I'd suggest silver over gold if you wanted some kind of metal to use as a trade unit if the dollar became worthless. Silver spot is about $7.40 an Oz vs. $475 for gold. Buy some 1 oz silver rounds, they are big, heavy(1oz :lol: ), and have some flash. People like those and I feel they would be willing to take a coin or two for food or other things if times got real bad...if it never gets bad they make great gifts for kids and they can always be sold. Silver prices are fair...too much on the market to corner it. I buy mine on that famous online auction site...sometimes below the spot price.

10-08-2005, 07:22 PM
I don't think FIAT money is the problem. There has to be some kind of publicly agreed upon value for a currency. There's other problems with fiat currency, not that it is a currency by government decree. I saw Bill Still's Money Masters video btw.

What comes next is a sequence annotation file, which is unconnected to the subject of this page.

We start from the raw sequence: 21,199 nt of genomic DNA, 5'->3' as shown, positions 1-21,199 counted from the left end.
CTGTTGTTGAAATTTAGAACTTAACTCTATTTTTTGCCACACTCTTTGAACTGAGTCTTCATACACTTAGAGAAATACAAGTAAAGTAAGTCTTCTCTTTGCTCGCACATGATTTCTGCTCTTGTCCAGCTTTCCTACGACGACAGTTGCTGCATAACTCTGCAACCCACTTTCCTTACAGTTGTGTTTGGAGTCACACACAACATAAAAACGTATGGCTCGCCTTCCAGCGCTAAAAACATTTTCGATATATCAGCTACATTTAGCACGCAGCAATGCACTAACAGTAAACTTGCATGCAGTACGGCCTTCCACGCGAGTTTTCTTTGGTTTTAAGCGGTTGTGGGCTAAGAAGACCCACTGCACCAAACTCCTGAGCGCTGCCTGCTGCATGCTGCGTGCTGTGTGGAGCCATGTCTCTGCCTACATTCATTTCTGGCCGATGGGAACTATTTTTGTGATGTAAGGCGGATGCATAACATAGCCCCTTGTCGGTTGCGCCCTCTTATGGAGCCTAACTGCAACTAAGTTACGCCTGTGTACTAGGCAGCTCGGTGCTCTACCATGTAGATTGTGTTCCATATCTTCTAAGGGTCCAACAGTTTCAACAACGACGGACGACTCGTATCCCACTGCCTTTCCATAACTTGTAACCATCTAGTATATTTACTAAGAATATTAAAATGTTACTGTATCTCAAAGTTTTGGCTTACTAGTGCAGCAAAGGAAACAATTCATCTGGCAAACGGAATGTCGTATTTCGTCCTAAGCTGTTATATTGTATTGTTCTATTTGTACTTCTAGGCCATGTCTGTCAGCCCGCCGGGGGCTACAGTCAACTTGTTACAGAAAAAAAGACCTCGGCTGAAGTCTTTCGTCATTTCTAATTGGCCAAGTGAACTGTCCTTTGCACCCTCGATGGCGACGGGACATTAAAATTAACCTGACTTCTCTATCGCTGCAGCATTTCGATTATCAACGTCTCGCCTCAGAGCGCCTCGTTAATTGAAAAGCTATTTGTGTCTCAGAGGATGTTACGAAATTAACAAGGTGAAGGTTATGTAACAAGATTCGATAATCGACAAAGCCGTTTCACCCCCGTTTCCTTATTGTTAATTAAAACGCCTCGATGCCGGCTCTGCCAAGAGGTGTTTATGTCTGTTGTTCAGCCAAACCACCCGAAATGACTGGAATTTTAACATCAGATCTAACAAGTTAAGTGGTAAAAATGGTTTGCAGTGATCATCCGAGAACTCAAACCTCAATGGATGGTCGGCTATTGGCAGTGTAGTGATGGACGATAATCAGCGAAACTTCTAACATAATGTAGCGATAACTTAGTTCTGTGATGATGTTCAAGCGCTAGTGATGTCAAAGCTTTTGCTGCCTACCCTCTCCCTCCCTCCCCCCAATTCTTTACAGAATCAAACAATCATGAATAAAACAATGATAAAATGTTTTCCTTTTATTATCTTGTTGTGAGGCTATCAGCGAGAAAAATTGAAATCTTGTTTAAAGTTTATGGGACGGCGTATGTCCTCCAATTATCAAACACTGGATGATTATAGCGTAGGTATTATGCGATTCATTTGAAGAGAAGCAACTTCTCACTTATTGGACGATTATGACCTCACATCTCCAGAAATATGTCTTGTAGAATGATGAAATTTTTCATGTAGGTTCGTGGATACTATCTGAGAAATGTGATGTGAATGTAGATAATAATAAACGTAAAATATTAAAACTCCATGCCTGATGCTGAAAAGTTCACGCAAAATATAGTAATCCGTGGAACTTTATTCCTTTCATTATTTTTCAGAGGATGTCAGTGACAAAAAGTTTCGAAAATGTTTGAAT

You can't eat gold, or silver.

Our money is temporary credit (world wide). The interest accruing to the private banks that lend out the loans comprising 97% of our money supply is permanent.

10-08-2005, 07:35 PM
diabolically brilliant is it not? A system designed to fail, yet they can determine when by how much they manipulate it.

10-09-2005, 02:59 AM
That's what's worried me about gold standard money since I was a teenager.

Who determines how many apples I can buy with an ounce of gold, versus a piece of paper with a picture of a ferret on it ?

10-09-2005, 07:45 PM
Shannow, with gold or gold backing for paper, the market determines what you will pay - supply and demand of/for products and services.

On a gold standard, the value of your money gently increases while prices stabilize or gently decrease.

And THIS, a fiat currency certainly IS the problem, especially combined with compound interest and 12:1 fractional reserve. :-?

10-09-2005, 07:54 PM
Barbara, I believe this and shannow are referring to the Bill Still plan for fiat currency from his Money Masters video, an excellent documentary.